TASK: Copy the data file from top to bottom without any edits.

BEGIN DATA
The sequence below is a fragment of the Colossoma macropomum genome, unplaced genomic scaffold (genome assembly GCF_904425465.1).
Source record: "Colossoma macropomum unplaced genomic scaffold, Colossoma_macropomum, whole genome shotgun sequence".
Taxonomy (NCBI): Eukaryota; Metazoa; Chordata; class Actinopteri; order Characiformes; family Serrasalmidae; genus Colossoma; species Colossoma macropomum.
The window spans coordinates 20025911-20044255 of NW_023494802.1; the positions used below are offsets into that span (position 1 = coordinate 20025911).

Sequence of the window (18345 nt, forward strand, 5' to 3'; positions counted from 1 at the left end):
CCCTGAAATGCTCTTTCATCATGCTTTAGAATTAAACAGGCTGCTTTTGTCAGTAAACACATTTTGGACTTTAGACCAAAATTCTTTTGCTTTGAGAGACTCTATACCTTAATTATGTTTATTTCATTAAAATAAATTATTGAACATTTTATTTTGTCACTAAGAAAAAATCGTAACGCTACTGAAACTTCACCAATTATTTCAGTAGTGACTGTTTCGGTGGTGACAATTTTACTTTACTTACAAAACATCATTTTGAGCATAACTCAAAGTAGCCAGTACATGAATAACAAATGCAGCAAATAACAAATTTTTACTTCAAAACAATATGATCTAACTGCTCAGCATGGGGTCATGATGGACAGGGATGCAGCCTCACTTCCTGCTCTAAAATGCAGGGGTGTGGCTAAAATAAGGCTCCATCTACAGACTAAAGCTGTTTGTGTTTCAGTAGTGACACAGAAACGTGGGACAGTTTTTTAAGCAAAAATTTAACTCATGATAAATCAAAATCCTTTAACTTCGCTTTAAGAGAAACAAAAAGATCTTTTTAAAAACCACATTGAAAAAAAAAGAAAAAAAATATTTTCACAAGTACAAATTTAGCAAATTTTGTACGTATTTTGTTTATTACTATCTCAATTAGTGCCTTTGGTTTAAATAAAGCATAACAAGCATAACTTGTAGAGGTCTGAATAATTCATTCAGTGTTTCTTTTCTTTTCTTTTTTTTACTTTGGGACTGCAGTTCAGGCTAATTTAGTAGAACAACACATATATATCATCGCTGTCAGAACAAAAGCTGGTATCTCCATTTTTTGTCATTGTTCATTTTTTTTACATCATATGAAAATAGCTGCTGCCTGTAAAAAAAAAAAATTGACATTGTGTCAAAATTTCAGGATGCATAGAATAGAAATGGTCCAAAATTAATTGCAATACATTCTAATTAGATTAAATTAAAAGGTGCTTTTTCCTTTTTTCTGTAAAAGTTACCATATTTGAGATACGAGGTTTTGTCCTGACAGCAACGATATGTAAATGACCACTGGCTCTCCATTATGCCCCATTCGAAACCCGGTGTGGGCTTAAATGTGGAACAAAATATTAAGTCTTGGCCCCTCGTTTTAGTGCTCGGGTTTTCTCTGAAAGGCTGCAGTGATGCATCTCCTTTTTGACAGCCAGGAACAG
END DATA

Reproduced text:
The sequence below is a fragment of the Colossoma macropomum genome, unplaced genomic scaffold (genome assembly GCF_904425465.1).
Source record: "Colossoma macropomum unplaced genomic scaffold, Colossoma_macropomum, whole genome shotgun sequence".
Taxonomy (NCBI): Eukaryota; Metazoa; Chordata; class Actinopteri; order Characiformes; family Serrasalmidae; genus Colossoma; species Colossoma macropomum.
The window spans coordinates 20025911-20044255 of NW_023494802.1; the positions used below are offsets into that span (position 1 = coordinate 20025911).

Sequence of the window (18345 nt, forward strand, 5' to 3'; positions counted from 1 at the left end):
CCCTGAAATGCTCTTTCATCATGCTTTAGAATTAAACAGGCTGCTTTTGTCAGTAAACACATTTTGGACTTTAGACCAAAATTCTTTTGCTTTGAGAGACTCTATACCTTAATTATGTTTATTTCATTAAAATAAATTATTGAACATTTTATTTTGTCACTAAGAAAAAATCGTAACGCTACTGAAACTTCACCAATTATTTCAGTAGTGACTGTTTCGGTGGTGACAATTTTACTTTACTTACAAAACATCATTTTGAGCATAACTCAAAGTAGCCAGTACATGAATAACAAATGCAGCAAATAACAAATTTTTACTTCAAAACAATATGATCTAACTGCTCAGCATGGGGTCATGATGGACAGGGATGCAGCCTCACTTCCTGCTCTAAAATGCAGGGGTGTGGCTAAAATAAGGCTCCATCTACAGACTAAAGCTGTTTGTGTTTCAGTAGTGACACAGAAACGTGGGACAGTTTTTTAAGCAAAAATTTAACTCATGATAAATCAAAATCCTTTAACTTCGCTTTAAGAGAAACAAAAAGATCTTTTTAAAAACCACATTGAAAAAAAAAGAAAAAAAATATTTTCACAAGTACAAATTTAGCAAATTTTGTACGTATTTTGTTTATTACTATCTCAATTAGTGCCTTTGGTTTAAATAAAGCATAACAAGCATAACTTGTAGAGGTCTGAATAATTCATTCAGTGTTTCTTTTCTTTTCTTTTTTTTACTTTGGGACTGCAGTTCAGGCTAATTTAGTAGAACAACACATATATATCATCGCTGTCAGAACAAAAGCTGGTATCTCCATTTTTTGTCATTGTTCATTTTTTTTACATCATATGAAAATAGCTGCTGCCTGTAAAAAAAAAAAATTGACATTGTGTCAAAATTTCAGGATGCATAGAATAGAAATGGTCCAAAATTAATTGCAATACATTCTAATTAGATTAAATTAAAAGGTGCTTTTTCCTTTTTTCTGTAAAAGTTACCATATTTGAGATACGAGGTTTTGTCCTGACAGCAACGATATGTAAATGACCACTGGCTCTCCATTATGCCCCATTCGAAACCCGGTGTGGGCTTAAATGTGGAACAAAATATTAAGTCTTGGCCCCTCGTTTTAGTGCTCGGGTTTTCTCTGAAAGGCTGCAGTGATGCATCTCCTTTTTGACAGCCAGGAACAG